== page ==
Marijuana Taxes Contribute to State Budget, New Colorado Programs

Governor John Hickenlooper talks Colorado marijuana law.
Governor John Hickenlooper talks Colorado marijuana law.
U.S. Department of Agriculture

On May 26, Governor John Hickenlooper signed the bill finalizing Colorado's budget for 2017-18. Last year, the legalized marijuana industry brought in $200 million in taxes, and this budget gives us an idea of where that money is going.

The $200 million was generated from three tax revenue streams. The first was the 2.9 percent local tax, which contributes to the revenue in the state's General Fund. The other two revenue streams comprise the special retail marijuana taxes: a 10 percent sales tax and the 15 percent excise tax that are both exempt from TABOR and contribute to the Marijuana Tax Cash Fund.

Under a Hickenlooper proposal approved by the Colorado Legislature, $15.3 million will be taken from the Marijuana Tax Cash Fund to provide housing assistance for Colorado's homeless population, as well as individuals with behavioral health needs. "By providing stable housing, which includes rental assistance and supportive services, we expect to reduce incarceration, hospitalization and homelessness for many of Colorado's most vulnerable citizens," the state said in announcing the program.

Mark Bolton, the senior legal deputy counsel to the governor who also manages marijuana issues, says the governor's office is focused on addressing four key issues with the marijuana tax money, and substance-abuse issues are part of that. "To the extent there's going to be increased substance-abuse treatment needed with increased marijuana use, we want to have funds available for those purposes," he says.

There will also be money set aside for K-12 education. When voters passed Amendment 64 in 2012, they did so with the understanding that extra tax money collected would go toward school funding, specifically to aid in school construction and upkeep. That's changing with this budget, though, as the money will now be used to help teachers and other areas of schooling that directly affect students.

The Department of Education will receive money from the Marijuana Tax Cash Fund for the School Health Professionals Grant Program: $9.7 million will go to local school districts, to add 150 health professionals at secondary schools who will provide education, universal screening, referral and care coordination for students with substance-abuse issues or other behavioral needs.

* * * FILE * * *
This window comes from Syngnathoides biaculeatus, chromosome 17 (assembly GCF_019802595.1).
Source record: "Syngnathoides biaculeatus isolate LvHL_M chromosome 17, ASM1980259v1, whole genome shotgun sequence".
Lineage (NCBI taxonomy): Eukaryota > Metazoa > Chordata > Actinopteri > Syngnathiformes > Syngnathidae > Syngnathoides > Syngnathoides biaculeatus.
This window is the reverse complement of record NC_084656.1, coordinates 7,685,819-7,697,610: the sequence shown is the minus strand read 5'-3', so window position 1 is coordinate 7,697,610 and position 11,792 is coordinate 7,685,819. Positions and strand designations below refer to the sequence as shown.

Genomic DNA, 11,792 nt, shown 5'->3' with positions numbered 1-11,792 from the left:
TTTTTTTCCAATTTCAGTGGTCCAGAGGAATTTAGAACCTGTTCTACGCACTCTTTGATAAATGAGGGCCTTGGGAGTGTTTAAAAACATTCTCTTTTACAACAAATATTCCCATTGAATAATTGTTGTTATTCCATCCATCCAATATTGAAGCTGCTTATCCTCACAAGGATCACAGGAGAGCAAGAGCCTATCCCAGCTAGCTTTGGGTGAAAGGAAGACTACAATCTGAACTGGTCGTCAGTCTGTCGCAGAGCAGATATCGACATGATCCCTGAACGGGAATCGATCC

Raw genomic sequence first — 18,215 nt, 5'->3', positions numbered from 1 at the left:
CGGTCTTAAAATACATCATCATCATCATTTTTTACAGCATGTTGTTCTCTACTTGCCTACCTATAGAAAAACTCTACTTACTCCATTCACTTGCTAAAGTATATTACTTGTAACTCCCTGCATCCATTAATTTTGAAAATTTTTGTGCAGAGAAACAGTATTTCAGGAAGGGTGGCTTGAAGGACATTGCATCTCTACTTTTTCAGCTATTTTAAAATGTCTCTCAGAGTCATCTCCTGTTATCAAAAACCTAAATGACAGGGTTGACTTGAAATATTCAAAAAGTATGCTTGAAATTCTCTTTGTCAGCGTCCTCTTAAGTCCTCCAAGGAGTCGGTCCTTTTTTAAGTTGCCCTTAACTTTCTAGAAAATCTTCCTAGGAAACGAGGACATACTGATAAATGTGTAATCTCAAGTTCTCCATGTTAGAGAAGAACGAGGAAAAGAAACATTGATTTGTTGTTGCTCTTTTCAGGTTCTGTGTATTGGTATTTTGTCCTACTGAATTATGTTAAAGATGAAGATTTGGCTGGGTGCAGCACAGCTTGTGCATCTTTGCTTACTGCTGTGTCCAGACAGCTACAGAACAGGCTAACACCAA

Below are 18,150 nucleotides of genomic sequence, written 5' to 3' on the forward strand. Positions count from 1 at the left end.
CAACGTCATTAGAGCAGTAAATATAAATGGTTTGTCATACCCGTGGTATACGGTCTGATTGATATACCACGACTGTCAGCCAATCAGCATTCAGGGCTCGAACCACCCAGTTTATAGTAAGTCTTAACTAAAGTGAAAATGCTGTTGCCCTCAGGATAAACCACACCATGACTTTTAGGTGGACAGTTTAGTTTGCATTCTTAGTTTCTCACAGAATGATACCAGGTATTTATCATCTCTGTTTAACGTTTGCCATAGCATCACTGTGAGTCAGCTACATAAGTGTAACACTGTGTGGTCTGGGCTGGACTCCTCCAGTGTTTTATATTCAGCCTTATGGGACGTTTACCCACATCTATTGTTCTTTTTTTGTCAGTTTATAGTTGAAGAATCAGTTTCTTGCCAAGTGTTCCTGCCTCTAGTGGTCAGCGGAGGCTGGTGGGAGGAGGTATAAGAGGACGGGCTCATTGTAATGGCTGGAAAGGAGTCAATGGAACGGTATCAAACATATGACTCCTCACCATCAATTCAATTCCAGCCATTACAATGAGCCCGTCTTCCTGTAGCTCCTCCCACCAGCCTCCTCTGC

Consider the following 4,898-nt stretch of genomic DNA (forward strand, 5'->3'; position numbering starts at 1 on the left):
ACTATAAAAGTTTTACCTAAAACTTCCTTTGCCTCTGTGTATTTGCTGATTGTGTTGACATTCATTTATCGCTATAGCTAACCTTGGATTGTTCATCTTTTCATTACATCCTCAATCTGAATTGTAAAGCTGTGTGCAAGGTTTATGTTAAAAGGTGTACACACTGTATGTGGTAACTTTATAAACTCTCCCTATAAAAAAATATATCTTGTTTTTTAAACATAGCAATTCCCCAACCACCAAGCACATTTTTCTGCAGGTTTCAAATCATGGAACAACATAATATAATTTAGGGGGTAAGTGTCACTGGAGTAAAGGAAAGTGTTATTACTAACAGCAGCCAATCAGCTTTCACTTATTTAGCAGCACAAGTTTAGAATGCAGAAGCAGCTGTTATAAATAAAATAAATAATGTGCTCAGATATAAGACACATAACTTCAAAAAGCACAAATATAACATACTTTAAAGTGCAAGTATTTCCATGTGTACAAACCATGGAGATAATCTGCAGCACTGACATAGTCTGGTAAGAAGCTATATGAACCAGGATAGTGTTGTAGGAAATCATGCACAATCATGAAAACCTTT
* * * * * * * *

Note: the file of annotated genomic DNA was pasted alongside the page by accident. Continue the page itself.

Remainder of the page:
In addition to school funding, preventing youth from using marijuana is a priority for the governor. "We want to be able to use these funds to educate youth on the dangers and risks of marijuana use," Bolton says.

Multiple studies have confirmed that since legalization, youth use of marijuana has not increased in Colorado; some attribute that to increased education. Educational efforts will continue to be supported in this new budget, Bolton notes.

Another area of mental health addressed by the budget involves the criminal-justice system. The Department of Human Services is receiving $7.1 million from the Marijuana Tax Cash Fund to "end the use of jails for holding people who are experiencing a mental-health crisis," notes the governor's office. "These initiatives will help direct individuals with immediate mental-health and substance needs to more appropriate services outside the criminal-justice system."

Bolton says the overall goal is to address public health and public safety issues — but to do so, the state needs to continue improving its regulatory oversight to keep things running smoothly.

To do that, part of the budget will address the unregulated "gray market" and help create the resources needed to prevent medical marijuana from making its way to unregulated markets. Nearly $6 million of the Marijuana Tax Cash Fund will be earmarked for reimbursing local governments for law enforcement efforts associated with fighting the gray and black marijuana markets.

"We have overarching goals that we hope to accomplish with the marijuana tax revenue, like strong regulatory oversight," says Bolton. "We want to have a strong regulatory apparatus to make sure that we're doing this correctly."


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